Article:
the ductus arteriosus is closed. Let’s look
at our major defects. As we said, the most
common of those is the ventricular septal
defect marked in this diagram here.
It’s most common near the junction with the atrium.
Just look back at the previous slide and what
we can see is that the intraventricular septum
runs all the way up to the atrial junction.
Then in the defect, this is the part that’s
actually missing. Now, many VSDs are small,
and they may not be clinically significant.
In fact, some of them will heal spontaneously.
So the presence of a VSD is not in itself
necessarily life threatening. But you can
see that what will happen is that blood will
cross the heart from left to right.
And babies with a moderate ventricular septal defect
or VSD may breathe more quickly because the
supply of oxygenated blood is reduced by this
process. As a result, they may exhibit per
weight gain. They may also be slow to feed,
and they may be prone to chest infections
and that’s because the blood supply to the
lungs is not as rich in oxygen as it would
normally be, otherwise. And this fact can cause
cyanosis. So the lack of oxygen in the
blood can lead some of the membranes to begin
to look blue. You may see this in the fingernail
beds or in the lips. Let’s look now at the
atrial septal defect. In this diagram, you
can see in the arrows that blood is crossing
from the left atrium into the right atrium.
So it’s not making it into the pulmonary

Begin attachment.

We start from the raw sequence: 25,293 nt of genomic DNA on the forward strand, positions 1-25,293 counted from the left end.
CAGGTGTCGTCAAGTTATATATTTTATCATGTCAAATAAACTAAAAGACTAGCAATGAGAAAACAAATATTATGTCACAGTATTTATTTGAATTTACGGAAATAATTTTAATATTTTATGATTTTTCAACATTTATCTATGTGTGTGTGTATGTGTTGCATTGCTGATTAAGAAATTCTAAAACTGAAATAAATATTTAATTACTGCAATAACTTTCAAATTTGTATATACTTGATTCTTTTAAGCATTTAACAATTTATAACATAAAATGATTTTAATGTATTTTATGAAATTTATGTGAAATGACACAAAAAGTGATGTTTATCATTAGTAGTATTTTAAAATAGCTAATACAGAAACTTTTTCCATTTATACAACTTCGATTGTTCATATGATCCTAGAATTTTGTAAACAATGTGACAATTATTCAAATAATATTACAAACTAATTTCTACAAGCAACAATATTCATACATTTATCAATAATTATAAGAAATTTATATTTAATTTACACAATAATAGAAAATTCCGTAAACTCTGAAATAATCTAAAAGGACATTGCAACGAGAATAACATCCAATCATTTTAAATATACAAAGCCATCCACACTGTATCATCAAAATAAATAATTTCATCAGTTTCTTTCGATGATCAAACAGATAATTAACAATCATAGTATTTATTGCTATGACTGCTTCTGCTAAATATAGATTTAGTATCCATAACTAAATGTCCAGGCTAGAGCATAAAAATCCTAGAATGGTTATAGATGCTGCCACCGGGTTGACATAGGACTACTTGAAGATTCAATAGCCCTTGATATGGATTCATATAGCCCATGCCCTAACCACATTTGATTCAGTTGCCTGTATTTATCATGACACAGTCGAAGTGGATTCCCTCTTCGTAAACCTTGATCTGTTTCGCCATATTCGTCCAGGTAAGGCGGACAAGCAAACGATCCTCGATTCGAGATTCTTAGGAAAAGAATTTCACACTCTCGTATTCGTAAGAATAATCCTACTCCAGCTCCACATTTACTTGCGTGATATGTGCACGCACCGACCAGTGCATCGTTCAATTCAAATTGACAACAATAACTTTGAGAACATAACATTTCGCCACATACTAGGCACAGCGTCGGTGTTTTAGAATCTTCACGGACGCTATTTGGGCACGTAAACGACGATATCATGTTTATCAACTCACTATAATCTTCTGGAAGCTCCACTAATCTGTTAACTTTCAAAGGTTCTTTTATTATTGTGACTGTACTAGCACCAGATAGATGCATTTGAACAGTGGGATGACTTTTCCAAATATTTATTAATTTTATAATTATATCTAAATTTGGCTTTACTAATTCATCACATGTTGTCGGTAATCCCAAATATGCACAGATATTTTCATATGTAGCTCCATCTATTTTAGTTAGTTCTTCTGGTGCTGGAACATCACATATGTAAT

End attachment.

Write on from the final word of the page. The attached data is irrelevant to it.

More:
circulation at all. Instead, it’s passing
on down into the right ventricle and going
around the heart in such a way as to avoid
the pulmonary circulation. This may be a high
level, or as in the diagram on the right-hand
side, may be at a lower level. Atrial septal
defect is sometimes associated with Trisomy
21 Down syndrome. So if you identify a child
suffering from Trisomy 21, this would be a
useful thing to look for, clinically. Again,
if it’s a minor condition, if it’s a small
hole, then it may cause no detectable problems.
Indeed, it may not be spotted until the baby
begins to walk. At that point, there’s an
increase in demands on the heart and in the
circulatory system. At this point, a defect
like an ASD, an atrial septal defect, may
become obvious. Of course, even when it’s
identified, it may be decided to defer surgery
to correct it to later. Obviously, operating
on baby’s hearts and infant’s hearts is
difficult because of their very small size
and sometimes it’s better to allow the child
to grow so that the operation can be carried out
to a later stage. Also, there are possibilities
for closing the atrial septal defect by catheterization
so that open heart surgery is not required.